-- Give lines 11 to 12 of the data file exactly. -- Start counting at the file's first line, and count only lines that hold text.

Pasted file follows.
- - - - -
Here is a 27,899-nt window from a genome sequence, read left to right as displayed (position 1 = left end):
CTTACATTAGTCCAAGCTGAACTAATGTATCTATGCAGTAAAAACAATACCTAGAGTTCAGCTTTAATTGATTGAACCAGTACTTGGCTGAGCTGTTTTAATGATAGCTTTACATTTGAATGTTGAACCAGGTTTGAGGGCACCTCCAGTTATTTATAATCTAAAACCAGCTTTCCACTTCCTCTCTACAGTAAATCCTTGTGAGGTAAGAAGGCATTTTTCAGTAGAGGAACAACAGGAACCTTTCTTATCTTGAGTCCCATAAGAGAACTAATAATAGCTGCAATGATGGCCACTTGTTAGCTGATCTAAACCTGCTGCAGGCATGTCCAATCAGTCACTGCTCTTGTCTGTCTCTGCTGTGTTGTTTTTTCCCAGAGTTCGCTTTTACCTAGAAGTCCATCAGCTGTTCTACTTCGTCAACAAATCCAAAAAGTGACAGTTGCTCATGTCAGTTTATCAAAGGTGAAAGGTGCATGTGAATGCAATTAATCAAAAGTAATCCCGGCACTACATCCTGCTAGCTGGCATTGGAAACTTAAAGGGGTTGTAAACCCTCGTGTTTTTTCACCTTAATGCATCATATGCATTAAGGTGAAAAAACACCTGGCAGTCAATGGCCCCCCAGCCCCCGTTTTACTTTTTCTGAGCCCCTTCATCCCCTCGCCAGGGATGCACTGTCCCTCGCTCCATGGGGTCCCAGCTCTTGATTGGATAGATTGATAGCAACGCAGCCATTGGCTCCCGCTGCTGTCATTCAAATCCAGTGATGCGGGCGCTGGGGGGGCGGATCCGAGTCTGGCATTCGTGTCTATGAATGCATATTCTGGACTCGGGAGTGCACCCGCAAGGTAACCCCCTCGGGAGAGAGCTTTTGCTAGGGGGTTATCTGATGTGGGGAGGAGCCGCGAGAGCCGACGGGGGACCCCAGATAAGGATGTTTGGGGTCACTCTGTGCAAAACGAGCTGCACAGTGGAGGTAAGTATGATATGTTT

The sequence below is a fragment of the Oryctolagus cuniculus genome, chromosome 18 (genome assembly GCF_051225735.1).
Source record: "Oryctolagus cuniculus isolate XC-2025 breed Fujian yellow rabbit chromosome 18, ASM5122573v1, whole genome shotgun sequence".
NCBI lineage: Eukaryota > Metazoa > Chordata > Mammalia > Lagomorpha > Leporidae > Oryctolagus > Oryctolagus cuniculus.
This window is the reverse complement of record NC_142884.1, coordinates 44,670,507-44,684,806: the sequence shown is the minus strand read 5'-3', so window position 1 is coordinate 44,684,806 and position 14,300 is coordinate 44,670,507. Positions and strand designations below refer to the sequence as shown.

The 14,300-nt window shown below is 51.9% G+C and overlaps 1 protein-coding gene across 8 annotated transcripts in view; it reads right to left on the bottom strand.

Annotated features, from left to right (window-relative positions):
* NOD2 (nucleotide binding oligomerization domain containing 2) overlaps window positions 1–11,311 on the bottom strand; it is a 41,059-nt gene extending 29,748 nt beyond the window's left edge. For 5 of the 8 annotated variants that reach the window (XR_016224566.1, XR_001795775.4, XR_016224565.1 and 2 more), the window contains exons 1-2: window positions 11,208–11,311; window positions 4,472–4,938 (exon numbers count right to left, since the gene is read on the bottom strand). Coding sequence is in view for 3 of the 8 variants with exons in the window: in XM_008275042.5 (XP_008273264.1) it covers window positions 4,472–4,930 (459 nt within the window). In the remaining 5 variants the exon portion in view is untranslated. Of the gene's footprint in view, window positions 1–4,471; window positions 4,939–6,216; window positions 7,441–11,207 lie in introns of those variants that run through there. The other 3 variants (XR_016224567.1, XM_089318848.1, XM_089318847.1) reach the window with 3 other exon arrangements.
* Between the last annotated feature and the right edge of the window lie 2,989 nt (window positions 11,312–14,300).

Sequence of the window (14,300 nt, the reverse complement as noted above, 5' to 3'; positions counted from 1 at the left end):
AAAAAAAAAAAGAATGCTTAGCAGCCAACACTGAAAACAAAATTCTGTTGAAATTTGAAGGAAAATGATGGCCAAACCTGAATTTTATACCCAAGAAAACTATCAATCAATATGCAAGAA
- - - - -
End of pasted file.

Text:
Sequence of the window (14,300 nt, the reverse complement as noted above, 5' to 3'; positions counted from 1 at the left end):
AAAAAAAAAAAGAATGCTTAGCAGCCAACACTGAAAACAAAATTCTGTTGAAATTTGAAGGAAAATGATGGCCAAACCTGAATTTTATACCCAAGAAAACTATCAATCAATATGCAAGAA